In-house litter composting has been shown to reduce bacteria in broiler litter, according to a recent USDA study.
US Poultry & Egg Association sponsored the study “Bacterial re-colonisation of in-house composted broiler litter” by Dr John P. Brook of the USDA Agricultural Research Service (ARS), Genetics and Precision Agriculture Unit in Mississippi State.
Reduction in natural flora of waste residual however, may lead to increased re-colonisation of other bacteria pathogens due to reduced competition.
Laboratory studies were conducted to: 1) determine re-colonisation of food-borne bacterial pathogens (by inoculation with Salmonella, Campylobacter, Clostridium and Listeria) in composted and non-composted litter; 2) identify bacteria associated with reduced pathogen re-colonisation; and 3) correlate ammonia levels on pathogen re-colonisation.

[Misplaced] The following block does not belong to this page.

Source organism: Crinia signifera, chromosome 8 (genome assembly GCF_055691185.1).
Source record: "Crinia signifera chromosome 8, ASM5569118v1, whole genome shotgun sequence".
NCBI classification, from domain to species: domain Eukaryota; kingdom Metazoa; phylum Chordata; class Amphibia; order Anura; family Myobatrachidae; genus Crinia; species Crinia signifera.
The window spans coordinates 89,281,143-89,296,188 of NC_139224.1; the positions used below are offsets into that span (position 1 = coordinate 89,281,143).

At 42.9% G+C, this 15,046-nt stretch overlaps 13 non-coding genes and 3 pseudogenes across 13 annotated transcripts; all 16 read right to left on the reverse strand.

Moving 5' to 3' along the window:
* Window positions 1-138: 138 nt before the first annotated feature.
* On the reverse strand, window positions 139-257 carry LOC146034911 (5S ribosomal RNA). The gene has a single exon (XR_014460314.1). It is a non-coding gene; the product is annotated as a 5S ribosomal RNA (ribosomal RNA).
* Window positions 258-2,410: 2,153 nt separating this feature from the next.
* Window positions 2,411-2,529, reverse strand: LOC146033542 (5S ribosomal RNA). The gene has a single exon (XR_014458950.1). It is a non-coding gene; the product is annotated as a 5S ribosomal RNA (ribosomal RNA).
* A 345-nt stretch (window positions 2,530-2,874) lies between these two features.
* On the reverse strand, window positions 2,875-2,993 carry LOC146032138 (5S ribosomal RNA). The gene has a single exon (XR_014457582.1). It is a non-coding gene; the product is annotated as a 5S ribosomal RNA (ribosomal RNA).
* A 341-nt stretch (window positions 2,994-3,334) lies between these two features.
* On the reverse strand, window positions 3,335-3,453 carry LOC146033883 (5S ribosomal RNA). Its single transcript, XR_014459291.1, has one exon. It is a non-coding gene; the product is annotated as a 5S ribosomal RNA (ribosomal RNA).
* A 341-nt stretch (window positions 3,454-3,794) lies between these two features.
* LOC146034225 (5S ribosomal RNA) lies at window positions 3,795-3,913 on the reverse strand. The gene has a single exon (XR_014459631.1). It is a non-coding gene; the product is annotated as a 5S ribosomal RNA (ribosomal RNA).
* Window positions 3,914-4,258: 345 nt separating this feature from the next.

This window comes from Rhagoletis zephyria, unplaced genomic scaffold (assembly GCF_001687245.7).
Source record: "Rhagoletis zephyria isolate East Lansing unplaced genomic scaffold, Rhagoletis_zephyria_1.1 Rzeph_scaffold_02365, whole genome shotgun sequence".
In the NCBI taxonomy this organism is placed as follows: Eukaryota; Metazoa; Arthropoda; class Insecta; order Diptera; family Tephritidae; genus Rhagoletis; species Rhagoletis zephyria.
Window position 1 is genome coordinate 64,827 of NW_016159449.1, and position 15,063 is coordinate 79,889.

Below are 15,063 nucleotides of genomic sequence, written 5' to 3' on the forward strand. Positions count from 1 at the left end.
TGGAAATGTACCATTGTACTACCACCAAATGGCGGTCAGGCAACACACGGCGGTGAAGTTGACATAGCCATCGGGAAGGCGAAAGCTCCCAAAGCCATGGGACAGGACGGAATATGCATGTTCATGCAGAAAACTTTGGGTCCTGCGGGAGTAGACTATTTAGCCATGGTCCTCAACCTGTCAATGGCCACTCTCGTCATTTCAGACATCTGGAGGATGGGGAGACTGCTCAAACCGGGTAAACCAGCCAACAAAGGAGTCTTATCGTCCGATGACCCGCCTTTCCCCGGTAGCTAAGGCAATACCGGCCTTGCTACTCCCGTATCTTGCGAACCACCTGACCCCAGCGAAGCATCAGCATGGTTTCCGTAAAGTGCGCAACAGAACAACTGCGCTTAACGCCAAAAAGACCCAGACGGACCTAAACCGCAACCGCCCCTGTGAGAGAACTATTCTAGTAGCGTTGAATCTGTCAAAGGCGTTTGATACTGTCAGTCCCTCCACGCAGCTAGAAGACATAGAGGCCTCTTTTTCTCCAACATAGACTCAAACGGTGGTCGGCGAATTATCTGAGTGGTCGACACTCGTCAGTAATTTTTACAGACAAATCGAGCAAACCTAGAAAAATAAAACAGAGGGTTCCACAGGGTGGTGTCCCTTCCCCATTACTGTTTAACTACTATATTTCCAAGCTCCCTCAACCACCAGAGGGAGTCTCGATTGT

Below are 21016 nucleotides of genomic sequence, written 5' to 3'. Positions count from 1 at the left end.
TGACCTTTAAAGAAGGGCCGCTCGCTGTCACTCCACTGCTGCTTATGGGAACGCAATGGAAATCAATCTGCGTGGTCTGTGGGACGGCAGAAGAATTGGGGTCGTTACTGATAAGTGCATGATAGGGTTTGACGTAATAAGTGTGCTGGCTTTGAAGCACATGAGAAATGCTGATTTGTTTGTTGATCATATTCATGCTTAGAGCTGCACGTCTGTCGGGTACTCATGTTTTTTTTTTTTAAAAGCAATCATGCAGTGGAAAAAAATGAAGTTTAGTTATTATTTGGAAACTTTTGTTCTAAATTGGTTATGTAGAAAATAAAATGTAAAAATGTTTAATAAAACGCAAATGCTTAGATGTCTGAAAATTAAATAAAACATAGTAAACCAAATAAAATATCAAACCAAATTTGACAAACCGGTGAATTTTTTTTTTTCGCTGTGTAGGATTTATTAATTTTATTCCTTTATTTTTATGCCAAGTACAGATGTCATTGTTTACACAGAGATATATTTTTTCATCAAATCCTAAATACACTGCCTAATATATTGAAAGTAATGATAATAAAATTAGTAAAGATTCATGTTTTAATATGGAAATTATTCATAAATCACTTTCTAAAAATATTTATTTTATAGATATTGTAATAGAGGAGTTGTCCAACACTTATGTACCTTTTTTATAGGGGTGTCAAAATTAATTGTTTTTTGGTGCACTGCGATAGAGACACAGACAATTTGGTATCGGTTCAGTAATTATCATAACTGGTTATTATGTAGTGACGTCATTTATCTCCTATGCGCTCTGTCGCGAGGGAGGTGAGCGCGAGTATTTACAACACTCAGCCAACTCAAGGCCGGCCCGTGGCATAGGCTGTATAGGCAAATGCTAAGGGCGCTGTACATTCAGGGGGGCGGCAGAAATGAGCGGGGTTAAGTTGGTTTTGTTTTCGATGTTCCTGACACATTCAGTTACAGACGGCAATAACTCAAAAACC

Food-borne bacteria were higher in composted litter in weeks 1 and 2. However, bacterial levels were identical in both litter treatments by week 7. Upon ceasing addition of inoculated fecal matter, food-borne bacterial pathogens were overtaken by normal litter bacteria in both treatments. No differences could be attributed to ammonia levels.
In summary, while initial (week 1 and 2) microbial levels were reduced and food-borne pathogens were increased in composted litter, bacterial levels were similar in composted and non-composted litter treatments by week 7.
Source: US Poultry & Egg Association